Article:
Safety and efficacy in pediatric patients have not been established.
8.5 Geriatric Use
Clinical studies of bosentan did not include sufficient numbers of subjects aged 65 and older to determine whether they respond differently from younger subjects.
8.6 Hepatic Impairment
Because there is in vitro and in vivo evidence that the main route of excretion of bosentan is biliary, liver impairment could be expected to increase exposure (Cmax and AUC) of bosentan. The pharmacokinetics of bosentan has not been evaluated in patients with severe liver impairment (Child-Pugh Class C). In patients with moderate hepatic impairment (Child-Pugh Class B), the systemic exposures to bosentan and its active metabolite increased significantly. bosentan should generally be avoided in patients with moderate or severe liver impairment. Pharmacokinetics of bosentan was not altered in patients with mild impairment of hepatic function (Child-Pugh Class A) [see Dosage and Administration (2.6), Warnings and Precautions (5.1), Pharmacokinetics (12.3)].
8.7 Renal Impairment
The effect of renal impairment on the pharmacokinetics of bosentan is small and does not require dosing adjustment [see Pharmacokinetics (12.3)].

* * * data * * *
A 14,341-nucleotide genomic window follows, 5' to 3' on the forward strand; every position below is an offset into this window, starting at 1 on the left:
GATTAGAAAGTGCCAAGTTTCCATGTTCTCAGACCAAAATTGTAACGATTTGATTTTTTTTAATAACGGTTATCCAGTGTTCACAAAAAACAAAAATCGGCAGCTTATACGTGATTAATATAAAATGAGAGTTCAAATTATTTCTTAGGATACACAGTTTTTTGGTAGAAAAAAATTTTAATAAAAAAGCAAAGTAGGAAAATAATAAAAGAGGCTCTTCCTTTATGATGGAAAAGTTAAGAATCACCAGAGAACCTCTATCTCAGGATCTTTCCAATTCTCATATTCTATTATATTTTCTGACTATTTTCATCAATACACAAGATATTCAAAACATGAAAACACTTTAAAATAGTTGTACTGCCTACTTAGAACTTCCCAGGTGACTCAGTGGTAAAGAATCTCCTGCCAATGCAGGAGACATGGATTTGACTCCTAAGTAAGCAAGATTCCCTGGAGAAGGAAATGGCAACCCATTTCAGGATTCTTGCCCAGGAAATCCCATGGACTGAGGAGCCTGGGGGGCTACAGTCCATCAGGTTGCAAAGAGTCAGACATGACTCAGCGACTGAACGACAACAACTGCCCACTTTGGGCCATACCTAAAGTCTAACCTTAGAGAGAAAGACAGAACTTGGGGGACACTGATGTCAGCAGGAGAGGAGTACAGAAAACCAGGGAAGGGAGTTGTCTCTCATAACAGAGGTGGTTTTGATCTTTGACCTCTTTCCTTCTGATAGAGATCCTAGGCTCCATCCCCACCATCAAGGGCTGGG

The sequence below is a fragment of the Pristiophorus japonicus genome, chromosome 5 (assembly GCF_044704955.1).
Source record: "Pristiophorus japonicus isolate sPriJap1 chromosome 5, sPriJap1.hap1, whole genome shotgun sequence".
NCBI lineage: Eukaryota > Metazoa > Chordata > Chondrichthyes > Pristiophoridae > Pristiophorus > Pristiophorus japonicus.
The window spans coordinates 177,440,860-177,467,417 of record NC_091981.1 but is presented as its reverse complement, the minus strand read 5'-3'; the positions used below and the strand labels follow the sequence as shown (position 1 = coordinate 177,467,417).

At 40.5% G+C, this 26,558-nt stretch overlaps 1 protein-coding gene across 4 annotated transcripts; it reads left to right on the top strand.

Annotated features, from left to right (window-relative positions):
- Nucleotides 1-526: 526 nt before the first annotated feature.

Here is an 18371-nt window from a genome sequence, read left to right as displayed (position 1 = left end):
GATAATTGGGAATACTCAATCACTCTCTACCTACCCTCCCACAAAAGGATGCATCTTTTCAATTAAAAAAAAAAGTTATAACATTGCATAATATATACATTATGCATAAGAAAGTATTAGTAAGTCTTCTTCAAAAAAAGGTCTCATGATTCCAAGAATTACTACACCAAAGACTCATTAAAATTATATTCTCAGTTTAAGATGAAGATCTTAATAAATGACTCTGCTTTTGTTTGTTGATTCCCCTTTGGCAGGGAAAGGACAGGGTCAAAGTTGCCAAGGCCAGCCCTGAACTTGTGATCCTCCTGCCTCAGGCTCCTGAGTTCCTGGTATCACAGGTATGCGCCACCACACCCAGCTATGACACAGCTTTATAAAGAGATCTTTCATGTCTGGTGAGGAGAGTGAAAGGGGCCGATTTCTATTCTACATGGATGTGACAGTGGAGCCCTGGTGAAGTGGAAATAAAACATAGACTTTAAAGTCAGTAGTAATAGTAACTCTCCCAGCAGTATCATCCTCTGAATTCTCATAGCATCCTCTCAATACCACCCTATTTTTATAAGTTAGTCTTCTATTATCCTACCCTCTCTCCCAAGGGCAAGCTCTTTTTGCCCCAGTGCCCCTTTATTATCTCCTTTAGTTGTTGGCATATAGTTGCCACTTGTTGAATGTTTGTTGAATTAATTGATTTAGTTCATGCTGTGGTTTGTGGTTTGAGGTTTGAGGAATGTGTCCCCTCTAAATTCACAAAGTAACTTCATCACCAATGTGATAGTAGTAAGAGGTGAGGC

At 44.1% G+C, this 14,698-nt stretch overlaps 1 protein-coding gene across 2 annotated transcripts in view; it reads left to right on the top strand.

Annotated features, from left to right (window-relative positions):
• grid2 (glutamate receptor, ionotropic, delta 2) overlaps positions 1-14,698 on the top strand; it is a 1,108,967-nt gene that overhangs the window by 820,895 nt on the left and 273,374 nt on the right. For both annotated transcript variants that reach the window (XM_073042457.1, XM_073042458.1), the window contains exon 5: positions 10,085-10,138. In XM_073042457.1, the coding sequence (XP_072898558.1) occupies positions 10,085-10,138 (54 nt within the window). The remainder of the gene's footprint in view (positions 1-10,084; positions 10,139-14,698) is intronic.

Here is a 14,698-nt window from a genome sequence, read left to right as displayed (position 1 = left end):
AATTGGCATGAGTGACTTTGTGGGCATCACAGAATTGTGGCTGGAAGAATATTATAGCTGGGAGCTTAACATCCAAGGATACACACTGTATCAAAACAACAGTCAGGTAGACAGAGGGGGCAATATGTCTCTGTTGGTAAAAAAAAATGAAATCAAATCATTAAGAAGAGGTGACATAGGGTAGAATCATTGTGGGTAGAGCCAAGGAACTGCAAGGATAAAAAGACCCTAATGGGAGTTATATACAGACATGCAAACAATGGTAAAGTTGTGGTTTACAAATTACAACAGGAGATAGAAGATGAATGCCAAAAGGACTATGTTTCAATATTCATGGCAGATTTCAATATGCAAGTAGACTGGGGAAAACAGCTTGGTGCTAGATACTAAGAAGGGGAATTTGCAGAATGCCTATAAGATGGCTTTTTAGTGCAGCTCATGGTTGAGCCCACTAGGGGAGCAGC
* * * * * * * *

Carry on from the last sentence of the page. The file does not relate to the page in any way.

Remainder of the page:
Bosentan has been given as a single dose of up to 2400 mg in normal volunteers, or up to 2000 mg/day for 2 months in patients, without any major clinical consequences. The most common side effect was headache of mild to moderate intensity. In the cyclosporine A interaction study, in which doses of 500 and 1000 mg twice daily of bosentan were given concomitantly with cyclosporine A, trough plasma concentrations of bosentan increased 30-fold, resulting in severe headache, nausea, and vomiting, but no serious adverse events. Mild decreases in blood pressure and increases in heart rate were observed.In the postmarketing period, there was one reported overdose of 10,000 mg of bosentan taken by an adolescent male patient. He had symptoms of nausea, vomiting, hypotension, dizziness, sweating, and blurred vision. He recovered within 24 hours with blood pressure support.Bosentan is unlikely to be effectively removed by dialysis due to the high molecular weight and extensive plasma protein binding.